The last couple of weeks have given me a Christmas break from the normal routine of work, work, and more work. The mental pause has allowed me to reflect on nuclear power and wonder if I will ever see it flourish? There are many reasons why it is not doing so now and I could list them if I had the time or the inclination, but it mostly boils down to the hot and cold warriors wanting every atom of U235 for bomb making and the entrenched fossil fuel purveyors and their paid stooges in Congress.

Be that as it may, a million eV is still more than one eV and no amount of lying, exaggeration, distortion, obfuscation, fear mongering, etc. can change that, so I still think that nuclear power is the future. But, when?

I don’t expect this website to convert the whole of California to my way of thinking before we have a nuclear renaissance. Actually, I don’t expect to convert any one in California. I’ve pondered about that too. I suspect that there are those in CA that want everything to be more expensive in the CA so that fewer people come and fewer still stay. Getting rid of base load nuclear power is one way to achieve that, while funneling money to those entrenched fossil fuel interests.

I don’t claim to have a crystal ball on what needs to be done to bring about the nuclear renaissance, I only have a few ideas that I believe will help. I feel slightly motivated as I write this in the evening before I go back to work after my two week break. I like lists and so here it goes:

  1. Move your company to Canada where there is legislation that supports licensing of new reactor designs
  2. Move to other off shore locations
  3. Start a massive and expensive lobbying campaign for new US laws that support licensing of new reactor designs. (This reminds me of what Lew Rockwell once said, “Political victories are hard won and easily reversed.” Needless to say, I don’t favor this one.)
  4. Develop your new reactor design under the authority of the US Army, so the NRC doesn’t have a say in what you do. (This is the path chosen by Flibe.)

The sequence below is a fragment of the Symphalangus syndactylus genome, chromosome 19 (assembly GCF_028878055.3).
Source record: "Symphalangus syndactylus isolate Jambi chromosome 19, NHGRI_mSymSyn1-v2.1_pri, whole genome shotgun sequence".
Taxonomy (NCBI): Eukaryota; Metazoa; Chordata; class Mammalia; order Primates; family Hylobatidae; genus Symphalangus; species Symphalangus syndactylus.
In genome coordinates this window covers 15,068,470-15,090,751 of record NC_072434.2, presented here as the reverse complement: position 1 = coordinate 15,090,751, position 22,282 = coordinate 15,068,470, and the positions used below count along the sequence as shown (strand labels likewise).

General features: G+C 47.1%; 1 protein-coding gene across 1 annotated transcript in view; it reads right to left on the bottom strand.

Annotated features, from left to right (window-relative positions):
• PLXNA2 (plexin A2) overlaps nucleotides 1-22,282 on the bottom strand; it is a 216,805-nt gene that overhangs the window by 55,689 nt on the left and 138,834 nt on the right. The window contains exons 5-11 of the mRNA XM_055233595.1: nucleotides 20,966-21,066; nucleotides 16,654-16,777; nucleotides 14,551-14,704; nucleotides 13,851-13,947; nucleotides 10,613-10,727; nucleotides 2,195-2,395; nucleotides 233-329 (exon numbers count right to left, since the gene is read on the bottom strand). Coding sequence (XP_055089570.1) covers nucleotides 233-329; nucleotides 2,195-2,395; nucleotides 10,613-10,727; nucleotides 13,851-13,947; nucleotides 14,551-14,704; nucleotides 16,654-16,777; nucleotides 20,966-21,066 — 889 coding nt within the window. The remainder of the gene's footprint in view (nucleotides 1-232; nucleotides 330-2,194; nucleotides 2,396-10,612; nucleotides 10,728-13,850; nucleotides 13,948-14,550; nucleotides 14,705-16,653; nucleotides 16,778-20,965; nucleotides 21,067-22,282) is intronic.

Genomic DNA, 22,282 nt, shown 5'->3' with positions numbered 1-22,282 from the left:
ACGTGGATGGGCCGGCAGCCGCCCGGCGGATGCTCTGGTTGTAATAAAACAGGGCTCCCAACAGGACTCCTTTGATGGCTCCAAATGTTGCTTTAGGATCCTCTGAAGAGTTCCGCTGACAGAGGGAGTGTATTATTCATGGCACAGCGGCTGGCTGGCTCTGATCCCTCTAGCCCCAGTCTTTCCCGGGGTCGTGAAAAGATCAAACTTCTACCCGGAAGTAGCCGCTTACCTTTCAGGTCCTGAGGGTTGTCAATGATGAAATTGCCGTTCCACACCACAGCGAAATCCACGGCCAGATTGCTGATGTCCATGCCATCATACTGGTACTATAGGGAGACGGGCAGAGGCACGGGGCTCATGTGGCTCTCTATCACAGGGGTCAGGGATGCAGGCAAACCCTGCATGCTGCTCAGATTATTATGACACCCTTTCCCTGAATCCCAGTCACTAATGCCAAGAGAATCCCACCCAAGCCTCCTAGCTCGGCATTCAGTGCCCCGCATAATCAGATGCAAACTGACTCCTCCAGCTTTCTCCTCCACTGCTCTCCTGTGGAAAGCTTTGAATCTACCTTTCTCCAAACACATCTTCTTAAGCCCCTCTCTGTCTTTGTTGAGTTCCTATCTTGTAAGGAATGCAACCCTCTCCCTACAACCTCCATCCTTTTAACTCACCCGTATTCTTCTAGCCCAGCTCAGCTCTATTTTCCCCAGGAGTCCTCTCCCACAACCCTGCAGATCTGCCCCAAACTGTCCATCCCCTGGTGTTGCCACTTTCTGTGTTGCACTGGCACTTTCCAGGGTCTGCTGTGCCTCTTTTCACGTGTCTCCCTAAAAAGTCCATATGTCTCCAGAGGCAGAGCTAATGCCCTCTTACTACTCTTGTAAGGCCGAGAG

5. Pray for the feddle gummint to default on its financial obligations. Then when they aren’t looking, build your new reactor. Give the electrical power at cut rates to some big local cities to get them in your good graces. This should buy their support if Uncle Sam comes calling.
  6. Ask Barrack to sign an executive order stating that licenses are not needed for experimental reactors, but are under the auspices of the DOE and the national labs.
  7. Lobby your congressperson to defund the NRC and turn the regulations of nuclear over to the states.
  8. Have Texas pave the way for the rest of us by trying number 7.
  9. Have a drug cartel in Mexico build a nuclear power plant in Tijuana and sell the power at loan shark rates to the Californians. (Utah, Nevada, Arizona, and Oregon take note.)
  10. Vote California out of the union and then stage a legislative takeover of the NRC. (I know, I’m a hater, or so I’m told. I really don’t have anything against CA other than scorn for shutting down a $13 billion asset just because they don’t like nuklear.)
  11. Have Congress pass a simple law (an oxymoron, I know) that says the NRC “must issue” a license after filing out a one page application, similar to concealed carry permits.